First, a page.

Top 10 Security and Privacy Topics for IT Auditors

ISACA published its “Top 10 Security and Privacy Topics for IT Auditors” for 2010 in this years second volume of the ISACA Journal. As an IT manager nearing an audit myself, I pay particular attention to what ISACA says “should be on very IT auditor’s list for 2010-2011″.

  1. Know Where Your Organization’s “Crown Jewels” Are: The IT manager will have a tough time safeguarding important resources if they do not know what and where they are. ISACA says many organizations still do not have a good handle on their critical assets. Accordingly, auditors will be looking at our risk management and asset management processes.
  2. Review Security and Privacy Policies and Standards: This is the obvious one…. auditors will be looking at our policies and standards related to access control, data classification, network security, vendor management, vulnerability management and data leakage prevention. Of course, the good auditors will not only be looking for the documentation, but also evidence that they are actually being implemented across our enterprise.
  3. Assess the Effectiveness of Identity and Access Management (IAM) Process: The IAM process is the foundation for ensuring that proper on-boarding, off-boarding and provisioning. Auditors will be checking our workflows, including the approval hierarchy.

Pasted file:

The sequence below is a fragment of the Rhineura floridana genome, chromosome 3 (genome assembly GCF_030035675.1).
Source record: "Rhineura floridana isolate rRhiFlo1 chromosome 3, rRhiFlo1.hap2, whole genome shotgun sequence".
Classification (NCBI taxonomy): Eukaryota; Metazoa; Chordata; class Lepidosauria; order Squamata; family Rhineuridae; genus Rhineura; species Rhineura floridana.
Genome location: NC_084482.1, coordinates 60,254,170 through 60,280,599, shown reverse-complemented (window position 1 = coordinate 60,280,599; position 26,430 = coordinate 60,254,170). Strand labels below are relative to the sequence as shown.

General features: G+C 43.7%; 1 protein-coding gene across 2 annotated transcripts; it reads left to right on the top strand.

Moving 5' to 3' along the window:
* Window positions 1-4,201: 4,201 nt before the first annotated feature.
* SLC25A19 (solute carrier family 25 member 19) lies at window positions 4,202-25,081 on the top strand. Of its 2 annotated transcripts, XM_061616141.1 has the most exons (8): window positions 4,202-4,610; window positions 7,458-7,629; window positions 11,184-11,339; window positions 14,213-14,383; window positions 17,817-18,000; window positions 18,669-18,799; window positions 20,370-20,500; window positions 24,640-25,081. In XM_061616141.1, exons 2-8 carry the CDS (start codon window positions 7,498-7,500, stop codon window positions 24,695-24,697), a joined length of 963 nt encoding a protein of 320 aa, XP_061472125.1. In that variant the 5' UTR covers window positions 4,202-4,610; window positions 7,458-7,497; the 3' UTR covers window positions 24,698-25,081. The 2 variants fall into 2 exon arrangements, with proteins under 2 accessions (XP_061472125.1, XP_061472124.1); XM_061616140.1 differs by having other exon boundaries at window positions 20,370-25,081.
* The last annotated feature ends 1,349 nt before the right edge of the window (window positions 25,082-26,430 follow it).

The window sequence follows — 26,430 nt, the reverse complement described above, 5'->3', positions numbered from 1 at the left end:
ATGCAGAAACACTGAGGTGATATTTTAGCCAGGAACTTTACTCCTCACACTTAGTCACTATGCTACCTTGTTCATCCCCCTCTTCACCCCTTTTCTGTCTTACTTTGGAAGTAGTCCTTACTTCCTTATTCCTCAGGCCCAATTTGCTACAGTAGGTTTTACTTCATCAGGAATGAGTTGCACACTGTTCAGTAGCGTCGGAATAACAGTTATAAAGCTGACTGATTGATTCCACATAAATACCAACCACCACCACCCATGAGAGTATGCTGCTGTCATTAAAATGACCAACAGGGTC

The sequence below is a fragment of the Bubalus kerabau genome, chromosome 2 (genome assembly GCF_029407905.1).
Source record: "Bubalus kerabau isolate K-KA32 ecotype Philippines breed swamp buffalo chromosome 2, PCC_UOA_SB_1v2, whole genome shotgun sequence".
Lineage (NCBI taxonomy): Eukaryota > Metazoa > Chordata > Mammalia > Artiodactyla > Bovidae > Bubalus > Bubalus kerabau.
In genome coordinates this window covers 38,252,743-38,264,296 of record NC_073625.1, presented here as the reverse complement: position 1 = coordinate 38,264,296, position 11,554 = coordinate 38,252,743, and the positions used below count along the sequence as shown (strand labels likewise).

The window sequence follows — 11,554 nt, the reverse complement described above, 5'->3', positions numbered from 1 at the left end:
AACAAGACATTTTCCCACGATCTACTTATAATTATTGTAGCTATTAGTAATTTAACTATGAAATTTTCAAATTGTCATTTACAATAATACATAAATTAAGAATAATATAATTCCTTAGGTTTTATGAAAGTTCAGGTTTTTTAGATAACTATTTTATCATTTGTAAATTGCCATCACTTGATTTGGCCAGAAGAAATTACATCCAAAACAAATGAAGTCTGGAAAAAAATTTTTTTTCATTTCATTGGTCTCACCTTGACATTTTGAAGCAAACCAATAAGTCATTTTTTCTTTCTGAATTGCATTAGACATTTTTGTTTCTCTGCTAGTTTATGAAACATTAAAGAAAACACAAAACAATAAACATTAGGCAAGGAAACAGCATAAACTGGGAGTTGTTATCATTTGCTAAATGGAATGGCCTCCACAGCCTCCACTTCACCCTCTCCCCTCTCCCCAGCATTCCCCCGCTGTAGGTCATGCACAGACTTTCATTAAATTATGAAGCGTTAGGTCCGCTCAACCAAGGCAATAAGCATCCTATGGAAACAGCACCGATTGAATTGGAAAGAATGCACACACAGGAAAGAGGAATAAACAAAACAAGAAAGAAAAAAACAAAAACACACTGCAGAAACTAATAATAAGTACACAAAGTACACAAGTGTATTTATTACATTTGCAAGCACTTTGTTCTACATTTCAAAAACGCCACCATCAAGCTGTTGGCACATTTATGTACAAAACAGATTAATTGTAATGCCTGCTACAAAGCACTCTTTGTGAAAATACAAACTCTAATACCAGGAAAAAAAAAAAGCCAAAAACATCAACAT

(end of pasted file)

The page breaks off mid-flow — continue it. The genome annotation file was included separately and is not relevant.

4. Verify That the Users Understand Their Roles and Responsibilities Related to Security and Privacy: How well has IT communicated the goals, specifics and the importance of security and compliance policies to its customers and the rest of the business.
  5. Assess the Effectiveness of the Monitoring Process: This is another one we expect, but need to remember it concerns monitoring as it relates to our security information and event management (SIEM) systems and the appropriate regulatory standard, e.g., US Sarbanes-Oxley Act, US Health Insurance Portability and Accountability Act (HIPAA), US Gramm-Leach-Bliley Act (GLBA), Payment Card Industry Data Security Standards (PCI DSS), Basel II, etc.  Auditor will look to see that those events that are of consequence are logged, classified and prioritized, then reviewed and escalated as appropriate.
  6. Review the Governance Processes for the Organization: While somewhat out of the IT manager’s hands, this concerns how the business and executive management are treating the importance of compliance. For those of us in smaller companies that face compliance requirements (i.e., no funding), this can be a tough one.
  7. Audit the Extended Enterprise: ISACA concedes audits in this area have traditionally fallen short and I agree. The extended enterprise involves extranets, partners, outsourcers and vendors – a huge area. I fear it is a Pandora’s Box. ISACA says there has been too much reliance on Statement on Auditing Standards No. 70 (SAS 70) Type II reports. In practice, I have noticed very few of my vendors seem to have these.
  8. Review the Plans for Business Continuity: Another obvious one.
  9. Verify That the Business Leaders Are Aware of and Understand IT Initiatives: Part and parcel with #4.
  10. Verify That the Organization’s Risks Are Covered by an Adequate Insurance Policy: I suspect this is really addressed with #6.
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